You may not realize it, but you probably have some form of savings account. If you have money in your possession and you choose not to spend it, opting to save it for later, you’ve contributed to your own personal “savings” account. That could be a jar of change, a few bills in your junk drawer, or old fashioned savings account with a bank. There are a few different types of savings accounts offered but the one to get on board with is the high-yield savings account.
What is a high-yield savings account?
A high-yield savings account is an account that pays the account holder a higher-than-average interest rate. If the average savings account in the U.S. offers an interest rate of 1%, for example, then a high-yield savings account might offer a 1.75% to 2% or higher interest rate.
Savings is the cornerstone of personal finance. Most experts recommend that everyone have a mini-emergency account in place while working toward a larger emergency fund that can cover their bare-bones expenses for at least three months. Putting some of your extra money into high-yield savings is a great way to build an emergency fund, set aside money for that dream vacation, or just save up for a big-ticket item. But first, you should have a tiny bit put aside for less expensive inconveniences.
For most people, a $500 to $1,000 mini-emergency fund will suffice. Stash the money somewhere liquid, but not too accessible—like a savings account connected to your checking account.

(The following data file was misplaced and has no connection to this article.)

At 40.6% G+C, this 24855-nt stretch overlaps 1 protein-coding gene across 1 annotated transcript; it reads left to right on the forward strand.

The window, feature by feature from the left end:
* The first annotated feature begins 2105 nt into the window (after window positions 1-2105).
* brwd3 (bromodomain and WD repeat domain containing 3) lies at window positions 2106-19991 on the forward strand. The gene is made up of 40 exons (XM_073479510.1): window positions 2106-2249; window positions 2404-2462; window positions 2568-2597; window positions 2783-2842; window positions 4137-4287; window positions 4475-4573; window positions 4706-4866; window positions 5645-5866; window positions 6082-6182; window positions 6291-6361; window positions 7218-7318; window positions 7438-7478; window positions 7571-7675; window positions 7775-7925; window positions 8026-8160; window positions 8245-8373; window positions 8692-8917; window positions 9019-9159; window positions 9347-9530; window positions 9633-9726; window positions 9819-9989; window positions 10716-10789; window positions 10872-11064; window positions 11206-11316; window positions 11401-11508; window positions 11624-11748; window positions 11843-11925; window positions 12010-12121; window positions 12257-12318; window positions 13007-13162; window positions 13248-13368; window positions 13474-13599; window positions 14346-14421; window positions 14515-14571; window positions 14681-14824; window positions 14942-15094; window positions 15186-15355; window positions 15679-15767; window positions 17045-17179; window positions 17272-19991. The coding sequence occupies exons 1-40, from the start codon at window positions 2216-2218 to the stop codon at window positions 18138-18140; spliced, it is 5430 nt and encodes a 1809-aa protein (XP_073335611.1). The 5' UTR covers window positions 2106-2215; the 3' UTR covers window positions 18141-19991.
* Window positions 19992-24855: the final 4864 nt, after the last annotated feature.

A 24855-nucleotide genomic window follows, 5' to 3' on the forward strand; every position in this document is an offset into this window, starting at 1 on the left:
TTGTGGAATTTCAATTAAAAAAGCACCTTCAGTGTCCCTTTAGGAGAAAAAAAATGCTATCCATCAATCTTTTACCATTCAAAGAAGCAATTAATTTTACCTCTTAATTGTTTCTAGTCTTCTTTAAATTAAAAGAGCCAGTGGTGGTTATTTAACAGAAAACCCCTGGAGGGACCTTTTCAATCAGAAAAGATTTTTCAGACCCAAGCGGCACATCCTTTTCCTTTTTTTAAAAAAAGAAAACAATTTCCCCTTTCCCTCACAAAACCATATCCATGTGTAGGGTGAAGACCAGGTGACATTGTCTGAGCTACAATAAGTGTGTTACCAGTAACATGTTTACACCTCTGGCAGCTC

You can open a high-yield savings account with any bank or credit union, either online or at a physical location. A brick-and-mortar financial institution may ask for identification and typically will require you to make an initial deposit of $25 to $100 to get the account started.
Once the account is opened and funded, the money you put in it will earn interest (money the bank pays you, the account holder) over time. The bank or credit union will pay you this interest on a regular basis, usually monthly, quarterly, or semiannually.
You can deposit money into a high-yield savings account any time you wish to make your account balance grow. You may also make withdrawals from the account, though you may be limited as to how many times you can take your money out in a given month.
High-yield savings account pros
The obvious pro of a high-yield savings account is its higher-than-average interest rate. If you’re going to park your money, it should earn you the most possible while it sits there. Additionally, as long as you’ve chosen an accredited institution, your account will receive the same insurance provided by the FDIC.
High-yield savings account cons
Many online-only banks are the ones offering the highest yields on their accounts. And as such, most high-yield savings account holders won’t have a physical branch to go to if they need help or to immediately withdraw their funds by ATM. With some online transfers, users might experience a slight delay of a few days before the money hits their checking accounts.
What to know about high-yield savings accounts
Annual Percentage Yield (APY)
A savings account’s APY will show you how much interest you can expect to earn over the course of a year. For example, if you deposited $10,000 into a savings account with an APY of 2%, you can expect to earn roughly $200 in interest in one year’s time. If you were to withdraw all of your money after the first six months, you’d get $100 in interest. You can use APY to compare different savings accounts’ advertised interest rates.